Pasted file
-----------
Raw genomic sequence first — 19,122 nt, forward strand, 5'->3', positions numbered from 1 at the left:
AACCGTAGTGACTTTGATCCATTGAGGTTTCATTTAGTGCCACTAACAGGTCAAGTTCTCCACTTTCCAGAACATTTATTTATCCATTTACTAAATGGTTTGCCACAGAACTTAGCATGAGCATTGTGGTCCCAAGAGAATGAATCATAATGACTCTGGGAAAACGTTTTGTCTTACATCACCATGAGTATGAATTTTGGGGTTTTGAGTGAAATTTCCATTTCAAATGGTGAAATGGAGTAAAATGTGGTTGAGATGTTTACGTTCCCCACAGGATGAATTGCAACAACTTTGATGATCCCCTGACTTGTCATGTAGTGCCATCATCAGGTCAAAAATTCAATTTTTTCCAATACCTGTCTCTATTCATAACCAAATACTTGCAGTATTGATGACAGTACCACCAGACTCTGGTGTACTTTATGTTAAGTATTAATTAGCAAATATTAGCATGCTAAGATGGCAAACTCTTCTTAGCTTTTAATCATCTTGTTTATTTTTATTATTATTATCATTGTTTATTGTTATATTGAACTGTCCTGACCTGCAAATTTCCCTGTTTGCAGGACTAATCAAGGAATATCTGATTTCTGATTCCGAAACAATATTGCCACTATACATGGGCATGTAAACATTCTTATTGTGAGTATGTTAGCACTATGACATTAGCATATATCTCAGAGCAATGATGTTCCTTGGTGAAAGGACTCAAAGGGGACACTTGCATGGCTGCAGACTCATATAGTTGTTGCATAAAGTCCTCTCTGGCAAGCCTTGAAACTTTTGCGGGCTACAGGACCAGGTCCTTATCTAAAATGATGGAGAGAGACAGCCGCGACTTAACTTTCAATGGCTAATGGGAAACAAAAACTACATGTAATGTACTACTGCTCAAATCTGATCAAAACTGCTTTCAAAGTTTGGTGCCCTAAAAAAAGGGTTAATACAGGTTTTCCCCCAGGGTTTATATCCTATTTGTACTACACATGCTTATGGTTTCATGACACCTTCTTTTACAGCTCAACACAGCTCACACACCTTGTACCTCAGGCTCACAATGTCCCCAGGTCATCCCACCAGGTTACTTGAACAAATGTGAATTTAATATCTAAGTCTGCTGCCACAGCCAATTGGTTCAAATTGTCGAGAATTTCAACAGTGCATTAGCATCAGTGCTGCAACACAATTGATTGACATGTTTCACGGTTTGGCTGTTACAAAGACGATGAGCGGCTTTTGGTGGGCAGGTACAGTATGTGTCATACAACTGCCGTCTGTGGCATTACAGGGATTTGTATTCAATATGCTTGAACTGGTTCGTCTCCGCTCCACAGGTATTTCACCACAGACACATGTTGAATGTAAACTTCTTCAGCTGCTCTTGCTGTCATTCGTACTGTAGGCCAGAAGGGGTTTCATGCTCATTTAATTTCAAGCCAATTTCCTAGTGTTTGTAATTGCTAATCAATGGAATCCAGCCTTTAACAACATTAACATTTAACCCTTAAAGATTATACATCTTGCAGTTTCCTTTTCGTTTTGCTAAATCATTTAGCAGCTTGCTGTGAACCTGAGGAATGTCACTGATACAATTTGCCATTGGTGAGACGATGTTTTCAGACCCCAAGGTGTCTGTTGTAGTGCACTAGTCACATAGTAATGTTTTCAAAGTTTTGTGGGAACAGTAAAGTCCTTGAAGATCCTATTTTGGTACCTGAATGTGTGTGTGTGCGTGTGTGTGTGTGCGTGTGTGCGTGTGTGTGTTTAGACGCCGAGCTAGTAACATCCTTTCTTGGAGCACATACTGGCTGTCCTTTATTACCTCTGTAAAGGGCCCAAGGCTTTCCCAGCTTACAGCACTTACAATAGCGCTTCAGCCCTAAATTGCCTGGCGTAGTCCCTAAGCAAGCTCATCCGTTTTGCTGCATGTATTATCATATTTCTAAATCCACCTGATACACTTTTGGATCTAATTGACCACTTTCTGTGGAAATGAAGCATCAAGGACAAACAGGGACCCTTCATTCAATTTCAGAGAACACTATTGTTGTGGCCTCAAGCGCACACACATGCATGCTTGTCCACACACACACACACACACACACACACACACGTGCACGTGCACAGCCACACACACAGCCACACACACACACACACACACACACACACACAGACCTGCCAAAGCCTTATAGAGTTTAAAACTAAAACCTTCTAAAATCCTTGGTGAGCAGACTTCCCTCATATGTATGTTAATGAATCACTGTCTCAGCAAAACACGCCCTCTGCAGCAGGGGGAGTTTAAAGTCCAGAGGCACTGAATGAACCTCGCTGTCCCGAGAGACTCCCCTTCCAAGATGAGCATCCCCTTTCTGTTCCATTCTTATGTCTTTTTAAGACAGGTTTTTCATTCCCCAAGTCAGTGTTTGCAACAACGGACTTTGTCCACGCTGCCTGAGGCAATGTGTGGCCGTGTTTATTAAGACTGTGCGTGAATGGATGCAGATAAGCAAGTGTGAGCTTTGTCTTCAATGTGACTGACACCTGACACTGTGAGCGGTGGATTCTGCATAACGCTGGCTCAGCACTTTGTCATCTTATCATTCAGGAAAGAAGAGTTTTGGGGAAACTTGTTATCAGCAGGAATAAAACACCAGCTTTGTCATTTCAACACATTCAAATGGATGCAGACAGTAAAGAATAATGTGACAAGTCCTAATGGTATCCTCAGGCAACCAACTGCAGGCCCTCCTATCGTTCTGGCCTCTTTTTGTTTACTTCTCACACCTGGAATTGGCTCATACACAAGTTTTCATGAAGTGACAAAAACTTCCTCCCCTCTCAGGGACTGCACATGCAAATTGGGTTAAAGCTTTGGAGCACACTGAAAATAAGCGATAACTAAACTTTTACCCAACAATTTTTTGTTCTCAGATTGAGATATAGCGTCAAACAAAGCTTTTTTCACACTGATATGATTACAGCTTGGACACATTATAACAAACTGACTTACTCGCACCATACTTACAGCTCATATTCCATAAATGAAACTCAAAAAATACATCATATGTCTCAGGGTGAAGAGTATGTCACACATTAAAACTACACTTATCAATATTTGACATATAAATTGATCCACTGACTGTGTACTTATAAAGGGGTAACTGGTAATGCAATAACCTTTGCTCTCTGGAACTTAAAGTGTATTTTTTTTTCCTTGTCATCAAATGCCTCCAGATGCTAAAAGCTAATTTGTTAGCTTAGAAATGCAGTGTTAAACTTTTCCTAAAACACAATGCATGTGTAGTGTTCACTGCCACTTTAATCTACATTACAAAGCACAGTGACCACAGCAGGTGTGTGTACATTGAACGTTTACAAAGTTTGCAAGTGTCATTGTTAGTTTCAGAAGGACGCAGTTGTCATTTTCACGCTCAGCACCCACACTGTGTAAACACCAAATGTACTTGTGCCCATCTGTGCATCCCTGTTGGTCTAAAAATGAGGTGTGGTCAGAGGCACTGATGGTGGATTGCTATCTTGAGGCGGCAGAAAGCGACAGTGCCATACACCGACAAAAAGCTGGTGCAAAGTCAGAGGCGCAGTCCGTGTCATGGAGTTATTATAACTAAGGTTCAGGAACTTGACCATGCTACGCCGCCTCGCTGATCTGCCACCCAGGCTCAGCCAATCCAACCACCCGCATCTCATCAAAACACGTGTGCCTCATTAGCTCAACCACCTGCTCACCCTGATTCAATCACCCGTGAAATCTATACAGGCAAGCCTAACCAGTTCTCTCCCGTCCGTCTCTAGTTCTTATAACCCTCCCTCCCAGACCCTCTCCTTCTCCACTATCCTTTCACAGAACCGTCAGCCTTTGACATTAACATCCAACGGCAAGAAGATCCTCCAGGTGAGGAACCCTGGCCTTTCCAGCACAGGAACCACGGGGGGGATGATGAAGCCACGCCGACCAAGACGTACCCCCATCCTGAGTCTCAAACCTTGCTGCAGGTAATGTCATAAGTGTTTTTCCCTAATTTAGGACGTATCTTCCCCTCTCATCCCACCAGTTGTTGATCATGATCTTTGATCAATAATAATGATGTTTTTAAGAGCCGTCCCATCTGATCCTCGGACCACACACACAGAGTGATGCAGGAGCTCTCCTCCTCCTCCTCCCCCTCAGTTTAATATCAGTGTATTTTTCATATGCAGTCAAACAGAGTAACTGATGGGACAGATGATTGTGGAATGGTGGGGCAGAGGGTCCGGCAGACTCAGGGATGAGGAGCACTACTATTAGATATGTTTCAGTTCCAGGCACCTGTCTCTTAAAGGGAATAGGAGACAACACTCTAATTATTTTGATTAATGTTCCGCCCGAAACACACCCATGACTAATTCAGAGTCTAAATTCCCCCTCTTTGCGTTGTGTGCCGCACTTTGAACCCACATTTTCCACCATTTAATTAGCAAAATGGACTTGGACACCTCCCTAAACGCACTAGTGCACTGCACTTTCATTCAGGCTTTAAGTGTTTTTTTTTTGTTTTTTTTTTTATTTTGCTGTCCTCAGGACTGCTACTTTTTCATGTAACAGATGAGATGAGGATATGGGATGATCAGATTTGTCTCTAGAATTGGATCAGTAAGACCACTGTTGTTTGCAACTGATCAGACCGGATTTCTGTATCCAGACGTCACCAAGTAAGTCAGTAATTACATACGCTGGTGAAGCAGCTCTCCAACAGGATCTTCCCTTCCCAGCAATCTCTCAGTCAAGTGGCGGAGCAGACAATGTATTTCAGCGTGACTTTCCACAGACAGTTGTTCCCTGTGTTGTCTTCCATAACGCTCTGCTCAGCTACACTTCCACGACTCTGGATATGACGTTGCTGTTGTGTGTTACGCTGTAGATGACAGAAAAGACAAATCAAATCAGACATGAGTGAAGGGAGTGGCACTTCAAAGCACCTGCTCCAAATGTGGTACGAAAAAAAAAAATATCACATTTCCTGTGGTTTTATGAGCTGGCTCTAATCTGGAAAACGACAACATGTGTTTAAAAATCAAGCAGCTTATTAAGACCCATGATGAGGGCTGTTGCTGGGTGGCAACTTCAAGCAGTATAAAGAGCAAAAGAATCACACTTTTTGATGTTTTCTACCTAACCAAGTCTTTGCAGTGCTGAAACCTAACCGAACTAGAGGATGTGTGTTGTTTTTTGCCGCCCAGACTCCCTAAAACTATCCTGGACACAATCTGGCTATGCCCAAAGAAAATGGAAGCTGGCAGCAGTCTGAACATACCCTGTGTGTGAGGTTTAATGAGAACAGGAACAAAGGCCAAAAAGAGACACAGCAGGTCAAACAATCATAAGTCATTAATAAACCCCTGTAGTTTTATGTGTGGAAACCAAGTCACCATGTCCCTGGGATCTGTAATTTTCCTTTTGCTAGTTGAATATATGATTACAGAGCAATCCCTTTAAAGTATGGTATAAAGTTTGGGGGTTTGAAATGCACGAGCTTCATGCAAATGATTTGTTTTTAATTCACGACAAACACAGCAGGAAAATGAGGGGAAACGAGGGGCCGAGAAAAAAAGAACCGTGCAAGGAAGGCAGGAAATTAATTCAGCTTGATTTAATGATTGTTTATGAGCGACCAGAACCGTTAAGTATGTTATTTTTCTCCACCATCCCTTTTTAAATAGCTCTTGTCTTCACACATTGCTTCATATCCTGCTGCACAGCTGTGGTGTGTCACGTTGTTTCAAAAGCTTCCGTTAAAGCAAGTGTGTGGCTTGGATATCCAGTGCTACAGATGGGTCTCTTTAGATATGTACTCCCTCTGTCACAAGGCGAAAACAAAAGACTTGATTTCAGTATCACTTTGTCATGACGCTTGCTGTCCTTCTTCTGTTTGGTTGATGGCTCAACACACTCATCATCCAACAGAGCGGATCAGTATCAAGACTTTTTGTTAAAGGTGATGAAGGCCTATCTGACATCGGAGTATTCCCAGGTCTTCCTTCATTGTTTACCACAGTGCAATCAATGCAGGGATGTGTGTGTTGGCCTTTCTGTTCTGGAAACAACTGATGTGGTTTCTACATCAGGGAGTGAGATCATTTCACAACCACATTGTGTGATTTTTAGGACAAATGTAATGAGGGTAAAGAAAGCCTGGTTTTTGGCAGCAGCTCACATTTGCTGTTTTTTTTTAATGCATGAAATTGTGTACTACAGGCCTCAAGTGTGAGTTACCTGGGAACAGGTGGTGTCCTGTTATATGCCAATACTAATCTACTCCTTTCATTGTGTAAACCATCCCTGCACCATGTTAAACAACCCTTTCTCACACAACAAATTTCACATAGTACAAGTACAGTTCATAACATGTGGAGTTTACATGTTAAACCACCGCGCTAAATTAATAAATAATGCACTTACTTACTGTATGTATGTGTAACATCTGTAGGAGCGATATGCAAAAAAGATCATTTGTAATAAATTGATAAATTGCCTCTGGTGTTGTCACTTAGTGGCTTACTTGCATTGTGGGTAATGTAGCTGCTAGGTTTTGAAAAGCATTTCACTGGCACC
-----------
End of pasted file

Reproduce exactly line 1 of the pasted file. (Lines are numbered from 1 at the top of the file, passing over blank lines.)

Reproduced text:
Raw genomic sequence first — 19,122 nt, forward strand, 5'->3', positions numbered from 1 at the left: